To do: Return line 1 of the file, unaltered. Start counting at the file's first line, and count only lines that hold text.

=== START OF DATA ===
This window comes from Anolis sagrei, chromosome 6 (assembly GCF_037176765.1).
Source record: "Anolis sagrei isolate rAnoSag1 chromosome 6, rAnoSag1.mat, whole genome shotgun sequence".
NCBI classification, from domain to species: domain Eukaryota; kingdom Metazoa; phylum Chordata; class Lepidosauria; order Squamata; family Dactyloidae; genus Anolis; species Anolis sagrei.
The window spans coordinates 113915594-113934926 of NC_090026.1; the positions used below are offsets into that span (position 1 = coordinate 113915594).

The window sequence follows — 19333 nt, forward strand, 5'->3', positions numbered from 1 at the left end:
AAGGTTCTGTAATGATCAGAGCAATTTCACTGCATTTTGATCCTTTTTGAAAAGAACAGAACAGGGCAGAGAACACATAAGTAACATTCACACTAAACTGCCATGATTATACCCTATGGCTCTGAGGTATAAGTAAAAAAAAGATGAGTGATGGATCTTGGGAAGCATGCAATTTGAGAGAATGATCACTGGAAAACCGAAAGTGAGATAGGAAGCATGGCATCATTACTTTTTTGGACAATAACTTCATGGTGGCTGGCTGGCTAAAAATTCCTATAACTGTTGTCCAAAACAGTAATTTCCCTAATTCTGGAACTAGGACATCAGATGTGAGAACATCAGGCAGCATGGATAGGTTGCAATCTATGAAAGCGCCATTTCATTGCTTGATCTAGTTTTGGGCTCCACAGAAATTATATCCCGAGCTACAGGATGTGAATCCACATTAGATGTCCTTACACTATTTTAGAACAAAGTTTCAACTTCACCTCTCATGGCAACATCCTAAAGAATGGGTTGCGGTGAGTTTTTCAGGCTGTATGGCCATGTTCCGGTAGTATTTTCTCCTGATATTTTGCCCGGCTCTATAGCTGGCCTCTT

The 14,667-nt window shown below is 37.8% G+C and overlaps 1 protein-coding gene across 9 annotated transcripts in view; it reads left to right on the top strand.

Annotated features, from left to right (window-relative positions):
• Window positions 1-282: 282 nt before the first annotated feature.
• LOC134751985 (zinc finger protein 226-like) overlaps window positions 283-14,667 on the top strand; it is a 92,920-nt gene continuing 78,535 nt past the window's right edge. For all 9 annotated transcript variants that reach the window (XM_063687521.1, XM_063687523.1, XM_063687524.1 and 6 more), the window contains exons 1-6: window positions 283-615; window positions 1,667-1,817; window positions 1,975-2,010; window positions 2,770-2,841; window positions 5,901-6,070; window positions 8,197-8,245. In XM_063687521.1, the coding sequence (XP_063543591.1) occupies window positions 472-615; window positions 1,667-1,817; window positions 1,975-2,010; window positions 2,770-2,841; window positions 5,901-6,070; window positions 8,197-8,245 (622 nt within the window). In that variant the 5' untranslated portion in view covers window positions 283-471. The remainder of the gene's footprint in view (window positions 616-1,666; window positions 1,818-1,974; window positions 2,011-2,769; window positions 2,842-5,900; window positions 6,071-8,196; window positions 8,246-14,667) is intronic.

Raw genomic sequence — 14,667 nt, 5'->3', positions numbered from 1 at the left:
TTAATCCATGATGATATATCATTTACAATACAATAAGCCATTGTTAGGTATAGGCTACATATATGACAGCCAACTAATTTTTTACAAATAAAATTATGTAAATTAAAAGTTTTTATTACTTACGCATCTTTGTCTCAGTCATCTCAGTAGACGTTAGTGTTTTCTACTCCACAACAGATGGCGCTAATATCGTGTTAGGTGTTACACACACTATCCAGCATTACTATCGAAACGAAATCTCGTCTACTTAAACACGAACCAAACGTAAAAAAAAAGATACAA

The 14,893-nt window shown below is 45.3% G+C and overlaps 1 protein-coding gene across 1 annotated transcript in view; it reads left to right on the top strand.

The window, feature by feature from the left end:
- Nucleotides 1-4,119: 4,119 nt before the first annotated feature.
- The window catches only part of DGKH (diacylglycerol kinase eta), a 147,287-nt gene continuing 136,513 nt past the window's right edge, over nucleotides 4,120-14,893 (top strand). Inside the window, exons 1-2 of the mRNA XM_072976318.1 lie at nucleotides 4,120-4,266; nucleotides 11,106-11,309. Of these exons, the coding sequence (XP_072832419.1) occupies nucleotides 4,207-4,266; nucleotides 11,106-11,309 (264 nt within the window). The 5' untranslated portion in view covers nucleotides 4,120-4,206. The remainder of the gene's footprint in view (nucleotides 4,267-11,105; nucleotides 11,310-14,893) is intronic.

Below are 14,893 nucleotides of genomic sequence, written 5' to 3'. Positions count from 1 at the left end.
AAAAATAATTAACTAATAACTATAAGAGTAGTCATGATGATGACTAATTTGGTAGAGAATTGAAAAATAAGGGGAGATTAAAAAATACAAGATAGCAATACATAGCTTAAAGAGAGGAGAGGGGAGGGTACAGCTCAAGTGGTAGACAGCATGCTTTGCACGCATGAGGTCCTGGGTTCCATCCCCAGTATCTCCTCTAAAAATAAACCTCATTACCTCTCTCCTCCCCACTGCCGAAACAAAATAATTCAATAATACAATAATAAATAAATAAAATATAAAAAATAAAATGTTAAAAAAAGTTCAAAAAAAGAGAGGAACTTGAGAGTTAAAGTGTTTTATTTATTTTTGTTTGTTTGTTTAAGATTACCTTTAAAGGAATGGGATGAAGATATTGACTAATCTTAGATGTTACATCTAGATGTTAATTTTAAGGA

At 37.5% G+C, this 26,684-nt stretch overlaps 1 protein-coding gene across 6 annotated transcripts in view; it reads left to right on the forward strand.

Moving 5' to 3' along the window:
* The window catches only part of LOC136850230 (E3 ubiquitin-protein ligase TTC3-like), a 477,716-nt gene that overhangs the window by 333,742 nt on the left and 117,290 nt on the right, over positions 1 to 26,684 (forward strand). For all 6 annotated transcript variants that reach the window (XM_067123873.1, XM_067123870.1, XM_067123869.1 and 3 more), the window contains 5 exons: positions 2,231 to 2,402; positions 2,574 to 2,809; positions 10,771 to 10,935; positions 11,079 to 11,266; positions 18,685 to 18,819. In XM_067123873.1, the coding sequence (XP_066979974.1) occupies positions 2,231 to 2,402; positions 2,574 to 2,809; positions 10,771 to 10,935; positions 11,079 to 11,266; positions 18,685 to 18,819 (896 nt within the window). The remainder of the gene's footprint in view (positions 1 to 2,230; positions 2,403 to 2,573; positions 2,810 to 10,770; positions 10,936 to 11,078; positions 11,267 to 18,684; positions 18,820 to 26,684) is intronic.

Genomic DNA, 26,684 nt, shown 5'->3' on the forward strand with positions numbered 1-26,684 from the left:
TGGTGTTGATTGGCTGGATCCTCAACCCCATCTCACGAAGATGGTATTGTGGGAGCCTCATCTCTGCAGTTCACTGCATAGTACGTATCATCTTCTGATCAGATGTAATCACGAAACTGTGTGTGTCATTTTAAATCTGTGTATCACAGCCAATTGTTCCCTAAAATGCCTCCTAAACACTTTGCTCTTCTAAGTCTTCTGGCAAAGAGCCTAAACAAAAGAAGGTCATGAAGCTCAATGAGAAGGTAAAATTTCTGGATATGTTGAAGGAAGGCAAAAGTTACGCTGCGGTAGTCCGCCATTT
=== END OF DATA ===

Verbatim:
This window comes from Anolis sagrei, chromosome 6 (assembly GCF_037176765.1).